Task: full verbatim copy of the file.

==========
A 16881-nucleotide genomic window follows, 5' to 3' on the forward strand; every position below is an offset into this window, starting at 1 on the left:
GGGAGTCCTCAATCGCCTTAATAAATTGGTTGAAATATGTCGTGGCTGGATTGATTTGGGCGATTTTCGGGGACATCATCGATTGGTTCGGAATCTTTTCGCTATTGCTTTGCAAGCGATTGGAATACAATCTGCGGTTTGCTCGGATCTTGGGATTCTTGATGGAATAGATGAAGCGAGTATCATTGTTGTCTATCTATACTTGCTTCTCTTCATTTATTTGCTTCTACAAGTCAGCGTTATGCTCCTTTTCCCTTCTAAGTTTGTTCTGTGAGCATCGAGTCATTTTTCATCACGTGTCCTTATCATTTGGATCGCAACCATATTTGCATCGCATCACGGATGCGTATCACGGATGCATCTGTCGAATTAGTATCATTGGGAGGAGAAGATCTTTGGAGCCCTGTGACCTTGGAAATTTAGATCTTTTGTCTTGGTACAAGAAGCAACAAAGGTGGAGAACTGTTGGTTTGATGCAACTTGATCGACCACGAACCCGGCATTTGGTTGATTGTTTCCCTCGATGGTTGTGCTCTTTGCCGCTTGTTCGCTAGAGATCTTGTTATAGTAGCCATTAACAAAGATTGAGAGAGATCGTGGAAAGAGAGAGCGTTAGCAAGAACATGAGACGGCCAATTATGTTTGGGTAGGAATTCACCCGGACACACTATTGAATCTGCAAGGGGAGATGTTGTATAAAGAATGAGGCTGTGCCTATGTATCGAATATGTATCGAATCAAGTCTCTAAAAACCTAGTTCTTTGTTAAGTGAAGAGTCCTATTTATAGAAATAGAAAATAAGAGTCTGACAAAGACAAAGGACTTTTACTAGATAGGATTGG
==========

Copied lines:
A 16881-nucleotide genomic window follows, 5' to 3' on the forward strand; every position below is an offset into this window, starting at 1 on the left:
GGGAGTCCTCAATCGCCTTAATAAATTGGTTGAAATATGTCGTGGCTGGATTGATTTGGGCGATTTTCGGGGACATCATCGATTGGTTCGGAATCTTTTCGCTATTGCTTTGCAAGCGATTGGAATACAATCTGCGGTTTGCTCGGATCTTGGGATTCTTGATGGAATAGATGAAGCGAGTATCATTGTTGTCTATCTATACTTGCTTCTCTTCATTTATTTGCTTCTACAAGTCAGCGTTATGCTCCTTTTCCCTTCTAAGTTTGTTCTGTGAGCATCGAGTCATTTTTCATCACGTGTCCTTATCATTTGGATCGCAACCATATTTGCATCGCATCACGGATGCGTATCACGGATGCATCTGTCGAATTAGTATCATTGGGAGGAGAAGATCTTTGGAGCCCTGTGACCTTGGAAATTTAGATCTTTTGTCTTGGTACAAGAAGCAACAAAGGTGGAGAACTGTTGGTTTGATGCAACTTGATCGACCACGAACCCGGCATTTGGTTGATTGTTTCCCTCGATGGTTGTGCTCTTTGCCGCTTGTTCGCTAGAGATCTTGTTATAGTAGCCATTAACAAAGATTGAGAGAGATCGTGGAAAGAGAGAGCGTTAGCAAGAACATGAGACGGCCAATTATGTTTGGGTAGGAATTCACCCGGACACACTATTGAATCTGCAAGGGGAGATGTTGTATAAAGAATGAGGCTGTGCCTATGTATCGAATATGTATCGAATCAAGTCTCTAAAAACCTAGTTCTTTGTTAAGTGAAGAGTCCTATTTATAGAAATAGAAAATAAGAGTCTGACAAAGACAAAGGACTTTTACTAGATAGGATTGG